Sunken Royal Navy submarine HMS Narwhal found after 77 years

Photo: Royal Navy

The wreck of what is believed to be the Royal Navy’s WWII submarine HMS Narwhal has recently been found by hydrographers off the coast of Scotland.

HMS Narwhal was last seen in late July 1940 when she left her base to lay mines off German-occupied Norway during the Battle of Britain.

Sitting upright on the seabed about 300ft down around 150 miles east of Edinburgh, she was discovered by Polish deep-sea explorers who were looking to solve one of their own maritime mysteries.

In 1939 the submarine ORP Orzeł escaped the German invasion of Poland and internment in Estonia and fled to the UK.

She conducted half a dozen patrols – including taking part in the Norwegian campaign – before disappearing on her seventh tour of duty in late May/early June 1940.

The Poles have spent the past decade trying to locate the wreck of the Orzeł (Eagle), this year using hydrographic vessel Mewo Navigator to follow the likely route the missing submarine took back to base in Blyth.

Over ten days, the ship scanned 900 square kilometres of seabed – five times the size of Tyneside – but found no trace of its intended target.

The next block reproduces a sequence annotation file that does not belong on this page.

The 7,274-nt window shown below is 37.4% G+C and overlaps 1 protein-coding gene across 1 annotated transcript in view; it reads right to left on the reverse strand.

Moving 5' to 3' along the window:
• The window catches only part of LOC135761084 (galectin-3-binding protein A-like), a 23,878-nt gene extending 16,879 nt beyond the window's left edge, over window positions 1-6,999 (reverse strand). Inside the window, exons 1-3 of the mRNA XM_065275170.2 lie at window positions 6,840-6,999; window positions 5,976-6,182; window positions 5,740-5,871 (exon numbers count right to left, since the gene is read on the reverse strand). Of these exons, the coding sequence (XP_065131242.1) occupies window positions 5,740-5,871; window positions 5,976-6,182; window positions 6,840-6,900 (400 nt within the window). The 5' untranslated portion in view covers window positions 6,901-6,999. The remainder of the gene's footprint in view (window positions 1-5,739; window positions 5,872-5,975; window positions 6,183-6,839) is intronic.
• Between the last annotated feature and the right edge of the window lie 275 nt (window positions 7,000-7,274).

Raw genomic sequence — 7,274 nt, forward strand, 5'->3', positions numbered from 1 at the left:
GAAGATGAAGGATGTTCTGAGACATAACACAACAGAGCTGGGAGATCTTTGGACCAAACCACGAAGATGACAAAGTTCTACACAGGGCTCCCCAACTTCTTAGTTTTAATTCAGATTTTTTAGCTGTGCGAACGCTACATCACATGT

It did, however, locate four wrecks, one 88 metres long and seven wide. Based on its dimensions and official British and German records, the Find the Orzeł team believe they have discovered HMS Narwhal after 77 years.

Narwhal left the submarine base at Blyth on July 22 bound for Kristiansund.

The German Navy had broken some of the Royal Navy’s codes, knew the likely route Narwhal would take across the sea and dispatched the Luftwaffe to intercept.

On the afternoon of July 23, the fates of bomber and submarine collided as Lieutenant Bernhard Müller’s Dornier attacked and sank the Narwhal, which took her skipper Lt Cdr Ronald Burch and 58 crew to a watery grave.

Although disappointed at failing to locate their chief target, the Polish research team have vowed to continue the search for the Orzeł – and to track down relatives of the Narwhal’s crew to provide them with more details of the submarine’s loss.

“It was assumed that Narwhal was sunk in the vicinity of the Norwegian coast during its mission,” said expedition leader Tomasz Stachura.

“Study archival documents and the technical specifications of the submarine operating at the time which could have been sunk in this stretch of water, it is highly likely to be HMS Narwhal.”

Bomb damage to the boat’s hull – between the conning tower and stern – matches the description in the German bomber crew’s combat report.

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